If somebody "worries real bad" you can send them up there too; and let them sit while everybody watches them "worry". You know it helps to be watched while you're doing these things.
So there are all sorts of little things you can do; but what you basically do is that you bring to the attention of the person--in no uncertain terms--that you are not "buying" the action [playing the "victim" role] that they're trying to sell you.
(What is the self-pity a symptom of? Where do you go from there?)
Self-pity is resisting living, and Life comes along and says, "You have some experiences", and the person says, "I don't want to listen, so I'm going to bellow and cry over it instead of getting up and experiencing it.
And we sometimes use a little story that Life is a great schoolroom; and that they give you classes here; and when you get through the first grade, you're promoted but not until. So if you resist going through the first grade class for 25 years, why you still stay at the first grade. It's not like the public school system that sends you on through because of age. This one you don't pass. So if you are not free to experience this particular challenge, it will stay in front of you as long as you live or until you are free to experience it.
Once you freely experience this challenge, then you can move on and you'll never really have it anymore………….but there will be another one, and you'll see how you get along. So you go on to second grade and so forth. And sometimes you'll get people to really experiment with that and be really free to experience whatever it is they are "carrying on so" about-It's usually not having "their way" or somebody didn't get pleased when one wanted them pleased. They tried so hard-you know--worked their fingers to the bone over a hot stove for years, and he don't give me any appreciation. And as soon as they are really free to do something without expecting appreciation, we'll say, they don't have a problem anymore. People seem to appreciate.
(With the four dual basic urges, self-pity could be involved with all of them.)
Oh yeah, any of them that you're not getting, or escaping-a little pain and woe woe is "poor me". So it is the urge to get somebody to pick me up and "hold me in their arms"; or to escape into a non-world where there are no disturbances.
(Where could that be?)
Drugs, or with toxicity (like with fever) -sure they feel depressed; but that's always an acute condition. Chronically depressed is "self-pity", and it's much more severe then with toxicity. A person with chills and fever will feel depressed for a few minutes, but not near to the depth of the person who indulges in the "self-pity" bit. The side effect of several drugs is to produce a feeling of depression; and certain toxicity conditions create depression, but these are short-lived and over with in a little while. When it's chronic depressed, you're talking to "self-pity"-day in, day out. Course now, the person says, "I never feel sorry for myself, I don't expect anything". But then they say, "Woe woe, poor me, I can't even expect anything". So they can't open their mouth that they're not crying for "self-pity".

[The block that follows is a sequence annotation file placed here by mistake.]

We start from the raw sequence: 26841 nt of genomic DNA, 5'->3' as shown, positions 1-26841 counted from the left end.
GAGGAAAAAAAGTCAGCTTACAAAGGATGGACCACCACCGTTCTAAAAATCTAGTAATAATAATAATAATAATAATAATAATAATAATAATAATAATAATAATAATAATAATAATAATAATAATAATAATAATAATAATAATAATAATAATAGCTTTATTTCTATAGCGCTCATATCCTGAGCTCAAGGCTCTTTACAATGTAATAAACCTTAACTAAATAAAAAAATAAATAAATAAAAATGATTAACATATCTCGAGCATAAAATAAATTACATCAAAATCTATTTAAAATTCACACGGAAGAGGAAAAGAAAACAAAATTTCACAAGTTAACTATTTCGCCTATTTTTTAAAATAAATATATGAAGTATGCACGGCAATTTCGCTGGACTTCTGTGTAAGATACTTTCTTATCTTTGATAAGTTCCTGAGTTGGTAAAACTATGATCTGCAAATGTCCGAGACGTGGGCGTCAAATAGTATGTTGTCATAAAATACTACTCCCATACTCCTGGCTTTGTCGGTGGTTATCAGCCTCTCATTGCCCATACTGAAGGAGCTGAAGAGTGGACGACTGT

(That's one of those LP's)
That's one of those long play-and it plays every week and every month and every year, huh? Right on down the line.
(They say, it wouldn't have been so bad had they only married somebody else.)
Oh yes, and that they had a chance to. Then they would have had it like a "bed of rose pedals". And also, if they had just been born to somebody else because quite frequently one of their horrible expressions of agony is, "I don't see why I was ever born."
(That's like that……..couldn't hear response. Is there any way to keep from being born.)
(Isn't that Newton's law………)
Yes, that's Newton's second law of thermodynamics. Wherever there's and action there's an equal reaction.
(Isn't that stating exactly what the law of balance is?)
Yes, but the whole point is, you can originate an action. You see mechanics and living beings are not quite the same. A machine cannot originate a motion. A human being is in a different category because he can originate a motion resulting in a response to motions coming in from conditioned beings. In that case, an unconditioned being doesn't fit the law of physics. A human being that is in control of his unconscious, (in other words he's made his unconscious, conscious) can originate a motion and other things. It says for every action there is an equal reaction, but the conscious person can destroy an incoming motion and that is an equal amount of it, is it not? So you still got out of the law, but you also have to take a considerable different look at it when talking about living beings in the real world as opposed to the manmade or the mechanical world.